I have so much to say I don’t know where to begin or end. I was wondering if you were taking pain meds…now I know the answer. I have been on pain meds for 2 years to deal with the chronic pain I have from all the radiation to my pelvis. I too am/was worried about addiction. I went to a pain specialist and he really helped me see that there are 2 aspects to addiction: biochemical and pyschological. If you take narcotics long enough, you will get biochemically dependent but not necessarily “addicted”. Also taking an antidepressant really helped me with the depression. I felt like I was a “weak” person using these meds but then I realized that they are tools to help me get through this. Also when you are not in pain and depressed your body can focus on recovery.

    Please be kind to yourself.

  3. April 15, 2010 at 9:22 am

    Julie,
    I am so relieved to hear that you will have some relief with this pain. It’s hard to imagine how bad you have been hurting, but have to agree that chemo + sleep deprivation + pain = a mental place that is hard to see from where you are. If you are to be in one form of treatment or another forever than it is so good you realized now that you may need relief in places from which you did not need before. I truly know that you can get back to your happy place! I agree with Carrie about the definitions of stubborn…in the case, call it what you will, you figured out what you desperately needed after 3 chemo treatments. That sounds like smart stubborn to me! Thinking of you and sending you much love! πŸ™‚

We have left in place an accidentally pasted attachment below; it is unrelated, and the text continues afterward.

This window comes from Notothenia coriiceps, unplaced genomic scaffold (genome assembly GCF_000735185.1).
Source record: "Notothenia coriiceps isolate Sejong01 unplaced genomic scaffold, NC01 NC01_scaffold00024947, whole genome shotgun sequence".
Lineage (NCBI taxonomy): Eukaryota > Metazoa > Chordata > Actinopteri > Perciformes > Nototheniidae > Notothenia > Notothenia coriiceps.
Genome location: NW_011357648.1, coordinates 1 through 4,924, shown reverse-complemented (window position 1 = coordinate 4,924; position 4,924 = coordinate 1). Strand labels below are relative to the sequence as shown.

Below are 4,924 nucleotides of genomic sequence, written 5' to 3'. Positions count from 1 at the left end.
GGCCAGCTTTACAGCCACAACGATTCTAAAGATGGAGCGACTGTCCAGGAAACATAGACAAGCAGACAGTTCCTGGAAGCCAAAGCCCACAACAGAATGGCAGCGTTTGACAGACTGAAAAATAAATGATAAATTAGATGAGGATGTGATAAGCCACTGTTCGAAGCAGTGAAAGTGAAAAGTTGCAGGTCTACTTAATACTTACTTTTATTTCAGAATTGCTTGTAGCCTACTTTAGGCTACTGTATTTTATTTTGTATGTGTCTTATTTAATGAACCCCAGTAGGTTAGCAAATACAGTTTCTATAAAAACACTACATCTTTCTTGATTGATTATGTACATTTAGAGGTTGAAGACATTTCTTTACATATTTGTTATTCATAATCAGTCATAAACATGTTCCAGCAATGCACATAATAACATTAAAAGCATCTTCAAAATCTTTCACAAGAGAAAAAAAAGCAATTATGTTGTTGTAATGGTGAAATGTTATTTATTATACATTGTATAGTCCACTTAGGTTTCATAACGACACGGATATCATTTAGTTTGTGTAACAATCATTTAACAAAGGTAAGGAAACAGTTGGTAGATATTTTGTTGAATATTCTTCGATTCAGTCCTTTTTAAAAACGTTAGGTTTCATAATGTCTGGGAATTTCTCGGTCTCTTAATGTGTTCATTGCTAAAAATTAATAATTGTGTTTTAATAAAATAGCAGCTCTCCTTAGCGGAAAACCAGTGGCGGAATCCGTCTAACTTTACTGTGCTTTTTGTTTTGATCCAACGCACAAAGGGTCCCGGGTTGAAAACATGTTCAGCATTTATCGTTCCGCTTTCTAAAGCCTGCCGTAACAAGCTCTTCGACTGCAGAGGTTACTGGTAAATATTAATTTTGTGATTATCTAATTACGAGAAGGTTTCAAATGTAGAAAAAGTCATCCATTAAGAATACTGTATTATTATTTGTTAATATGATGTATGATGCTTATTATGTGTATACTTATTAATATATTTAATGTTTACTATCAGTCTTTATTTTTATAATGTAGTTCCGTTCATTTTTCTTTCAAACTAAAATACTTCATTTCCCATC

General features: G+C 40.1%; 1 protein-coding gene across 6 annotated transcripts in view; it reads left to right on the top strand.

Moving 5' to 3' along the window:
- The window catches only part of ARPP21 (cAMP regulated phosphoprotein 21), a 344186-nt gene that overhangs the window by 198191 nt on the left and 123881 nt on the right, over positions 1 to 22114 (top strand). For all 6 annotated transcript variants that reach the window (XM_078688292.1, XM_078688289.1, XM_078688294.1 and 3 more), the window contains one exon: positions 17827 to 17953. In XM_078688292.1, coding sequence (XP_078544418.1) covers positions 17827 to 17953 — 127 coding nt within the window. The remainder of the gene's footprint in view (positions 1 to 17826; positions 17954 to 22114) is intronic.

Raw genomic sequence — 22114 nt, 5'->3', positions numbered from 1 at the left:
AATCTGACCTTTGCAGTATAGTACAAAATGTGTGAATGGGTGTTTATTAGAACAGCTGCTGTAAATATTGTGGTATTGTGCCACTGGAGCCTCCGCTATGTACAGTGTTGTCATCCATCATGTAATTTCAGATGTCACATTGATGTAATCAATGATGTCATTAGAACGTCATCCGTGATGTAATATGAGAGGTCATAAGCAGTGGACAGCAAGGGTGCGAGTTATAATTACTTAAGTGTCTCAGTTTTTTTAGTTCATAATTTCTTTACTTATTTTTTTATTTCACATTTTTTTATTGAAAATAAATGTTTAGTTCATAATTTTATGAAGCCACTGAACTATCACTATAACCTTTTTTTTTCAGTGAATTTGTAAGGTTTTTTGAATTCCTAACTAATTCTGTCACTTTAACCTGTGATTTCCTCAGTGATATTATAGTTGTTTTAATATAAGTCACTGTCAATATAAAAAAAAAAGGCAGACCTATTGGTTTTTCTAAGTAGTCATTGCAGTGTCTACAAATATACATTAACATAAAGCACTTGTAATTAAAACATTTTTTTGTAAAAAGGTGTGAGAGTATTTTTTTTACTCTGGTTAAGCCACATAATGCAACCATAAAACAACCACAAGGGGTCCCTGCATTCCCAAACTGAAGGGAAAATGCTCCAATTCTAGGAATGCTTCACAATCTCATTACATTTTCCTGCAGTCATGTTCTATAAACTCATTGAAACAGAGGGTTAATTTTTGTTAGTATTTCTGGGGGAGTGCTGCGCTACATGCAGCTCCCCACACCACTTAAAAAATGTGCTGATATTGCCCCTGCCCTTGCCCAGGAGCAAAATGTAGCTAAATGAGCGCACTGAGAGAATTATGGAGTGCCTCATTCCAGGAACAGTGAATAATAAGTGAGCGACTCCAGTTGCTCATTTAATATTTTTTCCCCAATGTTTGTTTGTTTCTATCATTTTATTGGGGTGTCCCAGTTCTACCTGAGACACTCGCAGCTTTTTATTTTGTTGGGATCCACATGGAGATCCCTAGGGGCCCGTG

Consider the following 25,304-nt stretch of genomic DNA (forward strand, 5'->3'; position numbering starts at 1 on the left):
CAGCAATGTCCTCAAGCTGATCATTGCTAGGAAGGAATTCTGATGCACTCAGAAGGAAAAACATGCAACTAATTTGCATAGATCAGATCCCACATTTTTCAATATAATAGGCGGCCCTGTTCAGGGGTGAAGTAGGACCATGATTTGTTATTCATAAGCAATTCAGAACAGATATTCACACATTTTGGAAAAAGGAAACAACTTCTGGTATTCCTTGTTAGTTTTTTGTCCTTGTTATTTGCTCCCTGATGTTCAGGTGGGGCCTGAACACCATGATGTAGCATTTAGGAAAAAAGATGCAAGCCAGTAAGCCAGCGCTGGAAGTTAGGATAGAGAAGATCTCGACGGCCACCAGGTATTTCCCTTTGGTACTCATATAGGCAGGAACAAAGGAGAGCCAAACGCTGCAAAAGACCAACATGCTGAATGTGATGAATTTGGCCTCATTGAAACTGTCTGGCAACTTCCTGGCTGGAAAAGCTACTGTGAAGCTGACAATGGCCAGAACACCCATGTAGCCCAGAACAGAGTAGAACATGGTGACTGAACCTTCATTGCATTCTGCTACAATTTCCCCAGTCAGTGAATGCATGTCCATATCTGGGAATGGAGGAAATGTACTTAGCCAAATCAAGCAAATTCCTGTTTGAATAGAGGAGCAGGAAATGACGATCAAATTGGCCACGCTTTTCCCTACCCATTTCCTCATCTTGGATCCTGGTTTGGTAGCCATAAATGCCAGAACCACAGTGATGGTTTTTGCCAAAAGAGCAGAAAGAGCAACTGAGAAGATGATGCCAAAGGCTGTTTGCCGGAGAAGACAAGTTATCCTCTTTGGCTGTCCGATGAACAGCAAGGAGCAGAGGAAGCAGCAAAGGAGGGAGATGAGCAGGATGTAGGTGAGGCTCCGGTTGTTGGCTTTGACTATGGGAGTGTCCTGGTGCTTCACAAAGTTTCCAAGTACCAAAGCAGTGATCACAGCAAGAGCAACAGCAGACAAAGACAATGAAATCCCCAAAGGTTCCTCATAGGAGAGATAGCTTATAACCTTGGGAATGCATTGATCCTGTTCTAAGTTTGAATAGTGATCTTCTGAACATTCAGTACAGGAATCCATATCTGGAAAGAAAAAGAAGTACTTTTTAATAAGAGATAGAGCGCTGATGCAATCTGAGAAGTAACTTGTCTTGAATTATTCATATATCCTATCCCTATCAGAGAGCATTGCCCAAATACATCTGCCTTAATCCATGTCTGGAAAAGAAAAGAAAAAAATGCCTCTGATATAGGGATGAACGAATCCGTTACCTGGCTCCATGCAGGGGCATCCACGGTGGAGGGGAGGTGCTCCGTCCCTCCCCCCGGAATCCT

4. 4 Laura Illige Harvey
    April 15, 2010 at 10:22 am

    Julie, I’m so sorry you’ve been in horrible pain. Sounds like crawling through some sort of bleak netherworld, and then feeling bad about yourself at the same time. Urgh. I’m glad to hear that you’re getting some treatment for the pain. As Margaret posted, biochemical addiction just means increasing tolerance for the dose – it’s not the same as getting Rush Limbaugh style addicted. (Now there’s a name I never thought I would link with yours). I think our country and our medical system has been puritanical about pain management because of fear of recreational use – but proper pain management is essential to your healing. Take the damn pills already!

    Love you, hope that the new pain meds kick in and help with the side effects.

  5. 5 kevin
    April 15, 2010 at 10:20 pm

    Amen Julie, you are doing the right thing here. Take them and live with the least amount of pain possible. This is the exact reason why there are pain meds….this is what they are made for.

    This makes me feel much better, knowing that you can have some control over the pain.

    I wish all of the pain could be taken away, however my “wish” isn’t necessarily considered by Picard to “make it so” πŸ™‚

    Love you, Julie!

  6. 6 Cathy
    April 17, 2010 at 10:34 am

    Out of all the different pain meds Wally has been on, Morphine is the one that he feels the most like himself. He actually likes doing things. And from my prospective, he is far less crabby.